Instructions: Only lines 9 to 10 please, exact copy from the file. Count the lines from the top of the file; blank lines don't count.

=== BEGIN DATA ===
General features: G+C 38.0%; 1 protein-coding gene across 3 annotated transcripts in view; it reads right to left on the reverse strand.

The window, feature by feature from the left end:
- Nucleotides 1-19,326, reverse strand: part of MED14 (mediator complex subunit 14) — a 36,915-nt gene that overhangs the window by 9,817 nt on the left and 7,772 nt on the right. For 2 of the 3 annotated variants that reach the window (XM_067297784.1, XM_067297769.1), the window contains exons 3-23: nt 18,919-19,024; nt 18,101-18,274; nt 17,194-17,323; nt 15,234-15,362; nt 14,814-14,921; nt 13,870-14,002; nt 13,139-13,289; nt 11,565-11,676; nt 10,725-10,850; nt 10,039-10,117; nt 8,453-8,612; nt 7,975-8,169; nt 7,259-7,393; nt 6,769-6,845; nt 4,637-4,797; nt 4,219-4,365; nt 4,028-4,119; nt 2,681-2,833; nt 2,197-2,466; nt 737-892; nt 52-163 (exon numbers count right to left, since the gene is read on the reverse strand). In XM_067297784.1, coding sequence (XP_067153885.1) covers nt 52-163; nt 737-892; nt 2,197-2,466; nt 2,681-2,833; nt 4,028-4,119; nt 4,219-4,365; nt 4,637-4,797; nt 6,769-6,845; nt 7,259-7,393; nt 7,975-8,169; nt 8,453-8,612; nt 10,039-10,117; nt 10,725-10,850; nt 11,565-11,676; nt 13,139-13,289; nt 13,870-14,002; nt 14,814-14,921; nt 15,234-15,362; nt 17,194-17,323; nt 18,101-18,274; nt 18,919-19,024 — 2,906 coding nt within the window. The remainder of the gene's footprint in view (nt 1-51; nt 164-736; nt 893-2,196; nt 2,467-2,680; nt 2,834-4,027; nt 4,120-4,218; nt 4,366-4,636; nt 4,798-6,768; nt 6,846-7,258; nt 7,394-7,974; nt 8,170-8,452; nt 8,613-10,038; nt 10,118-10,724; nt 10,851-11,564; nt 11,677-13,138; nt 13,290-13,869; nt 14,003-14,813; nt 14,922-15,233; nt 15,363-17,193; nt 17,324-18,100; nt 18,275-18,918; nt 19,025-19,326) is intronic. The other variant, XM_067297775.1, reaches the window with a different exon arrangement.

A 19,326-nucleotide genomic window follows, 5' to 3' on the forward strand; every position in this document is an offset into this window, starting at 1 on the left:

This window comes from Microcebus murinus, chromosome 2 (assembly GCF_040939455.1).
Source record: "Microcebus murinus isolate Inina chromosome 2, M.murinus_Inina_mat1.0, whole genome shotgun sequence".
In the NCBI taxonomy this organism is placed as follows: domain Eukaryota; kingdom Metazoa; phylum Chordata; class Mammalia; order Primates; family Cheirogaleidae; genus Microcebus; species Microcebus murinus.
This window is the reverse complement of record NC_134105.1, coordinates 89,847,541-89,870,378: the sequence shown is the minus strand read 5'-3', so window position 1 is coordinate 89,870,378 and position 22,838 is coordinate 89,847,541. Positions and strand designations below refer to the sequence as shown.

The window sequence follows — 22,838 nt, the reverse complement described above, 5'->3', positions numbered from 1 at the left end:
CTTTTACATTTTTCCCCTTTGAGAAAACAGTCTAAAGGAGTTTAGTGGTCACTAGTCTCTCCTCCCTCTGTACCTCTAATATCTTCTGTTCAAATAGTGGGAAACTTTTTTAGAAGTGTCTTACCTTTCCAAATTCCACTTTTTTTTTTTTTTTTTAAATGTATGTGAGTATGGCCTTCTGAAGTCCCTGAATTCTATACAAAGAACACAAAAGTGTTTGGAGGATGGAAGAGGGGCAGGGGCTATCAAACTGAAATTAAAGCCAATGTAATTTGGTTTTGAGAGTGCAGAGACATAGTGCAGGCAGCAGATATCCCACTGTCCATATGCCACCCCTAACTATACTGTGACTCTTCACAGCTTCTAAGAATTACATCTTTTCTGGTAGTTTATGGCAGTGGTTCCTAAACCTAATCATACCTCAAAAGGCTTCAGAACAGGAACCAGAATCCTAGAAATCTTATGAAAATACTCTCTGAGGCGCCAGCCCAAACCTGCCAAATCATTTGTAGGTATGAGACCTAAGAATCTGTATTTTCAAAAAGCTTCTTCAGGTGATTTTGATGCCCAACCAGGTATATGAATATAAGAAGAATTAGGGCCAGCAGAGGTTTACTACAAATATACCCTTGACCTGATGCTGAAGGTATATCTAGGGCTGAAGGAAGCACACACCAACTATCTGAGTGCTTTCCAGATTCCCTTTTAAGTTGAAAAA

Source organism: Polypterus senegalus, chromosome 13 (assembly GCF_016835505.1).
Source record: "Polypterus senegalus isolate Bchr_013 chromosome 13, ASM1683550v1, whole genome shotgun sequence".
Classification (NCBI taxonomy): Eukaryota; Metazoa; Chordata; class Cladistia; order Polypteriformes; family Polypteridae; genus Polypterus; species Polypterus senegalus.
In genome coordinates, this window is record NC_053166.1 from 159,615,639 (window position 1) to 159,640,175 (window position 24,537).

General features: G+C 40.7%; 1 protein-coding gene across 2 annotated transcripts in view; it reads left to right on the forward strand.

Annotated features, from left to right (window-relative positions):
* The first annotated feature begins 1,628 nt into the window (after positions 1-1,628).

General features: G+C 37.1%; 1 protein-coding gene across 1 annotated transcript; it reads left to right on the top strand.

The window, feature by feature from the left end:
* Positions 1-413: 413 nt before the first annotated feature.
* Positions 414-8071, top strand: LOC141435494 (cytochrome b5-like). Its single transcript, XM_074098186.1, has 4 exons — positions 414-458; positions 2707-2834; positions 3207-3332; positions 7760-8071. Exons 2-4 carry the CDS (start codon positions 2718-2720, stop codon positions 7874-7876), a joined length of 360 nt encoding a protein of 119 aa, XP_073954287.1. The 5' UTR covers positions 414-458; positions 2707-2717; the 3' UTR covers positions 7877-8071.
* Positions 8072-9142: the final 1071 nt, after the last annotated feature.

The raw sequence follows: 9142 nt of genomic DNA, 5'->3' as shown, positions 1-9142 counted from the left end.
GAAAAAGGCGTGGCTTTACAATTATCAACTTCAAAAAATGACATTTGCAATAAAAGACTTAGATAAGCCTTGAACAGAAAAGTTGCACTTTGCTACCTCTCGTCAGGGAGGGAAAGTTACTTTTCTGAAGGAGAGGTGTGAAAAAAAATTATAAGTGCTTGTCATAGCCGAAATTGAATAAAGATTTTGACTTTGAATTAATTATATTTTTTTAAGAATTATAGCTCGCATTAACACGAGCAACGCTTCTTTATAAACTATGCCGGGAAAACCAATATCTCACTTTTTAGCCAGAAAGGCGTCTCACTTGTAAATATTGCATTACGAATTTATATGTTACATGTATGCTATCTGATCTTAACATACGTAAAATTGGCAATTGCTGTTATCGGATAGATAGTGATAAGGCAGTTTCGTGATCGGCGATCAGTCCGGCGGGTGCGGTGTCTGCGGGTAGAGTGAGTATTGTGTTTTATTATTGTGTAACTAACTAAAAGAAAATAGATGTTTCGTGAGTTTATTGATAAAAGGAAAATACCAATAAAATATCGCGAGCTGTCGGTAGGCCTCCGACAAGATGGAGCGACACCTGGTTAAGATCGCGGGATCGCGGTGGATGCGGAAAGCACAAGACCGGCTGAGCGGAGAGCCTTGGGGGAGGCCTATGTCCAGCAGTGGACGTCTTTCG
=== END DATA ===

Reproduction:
The window sequence follows — 22,838 nt, the reverse complement described above, 5'->3', positions numbered from 1 at the left end:
CTTTTACATTTTTCCCCTTTGAGAAAACAGTCTAAAGGAGTTTAGTGGTCACTAGTCTCTCCTCCCTCTGTACCTCTAATATCTTCTGTTCAAATAGTGGGAAACTTTTTTAGAAGTGTCTTACCTTTCCAAATTCCACTTTTTTTTTTTTTTTTTAAATGTATGTGAGTATGGCCTTCTGAAGTCCCTGAATTCTATACAAAGAACACAAAAGTGTTTGGAGGATGGAAGAGGGGCAGGGGCTATCAAACTGAAATTAAAGCCAATGTAATTTGGTTTTGAGAGTGCAGAGACATAGTGCAGGCAGCAGATATCCCACTGTCCATATGCCACCCCTAACTATACTGTGACTCTTCACAGCTTCTAAGAATTACATCTTTTCTGGTAGTTTATGGCAGTGGTTCCTAAACCTAATCATACCTCAAAAGGCTTCAGAACAGGAACCAGAATCCTAGAAATCTTATGAAAATACTCTCTGAGGCGCCAGCCCAAACCTGCCAAATCATTTGTAGGTATGAGACCTAAGAATCTGTATTTTCAAAAAGCTTCTTCAGGTGATTTTGATGCCCAACCAGGTATATGAATATAAGAAGAATTAGGGCCAGCAGAGGTTTACTACAAATATACCCTTGACCTGATGCTGAAGGTATATCTAGGGCTGAAGGAAGCACACACCAACTATCTGAGTGCTTTCCAGATTCCCTTTTAAGTTGAAAAA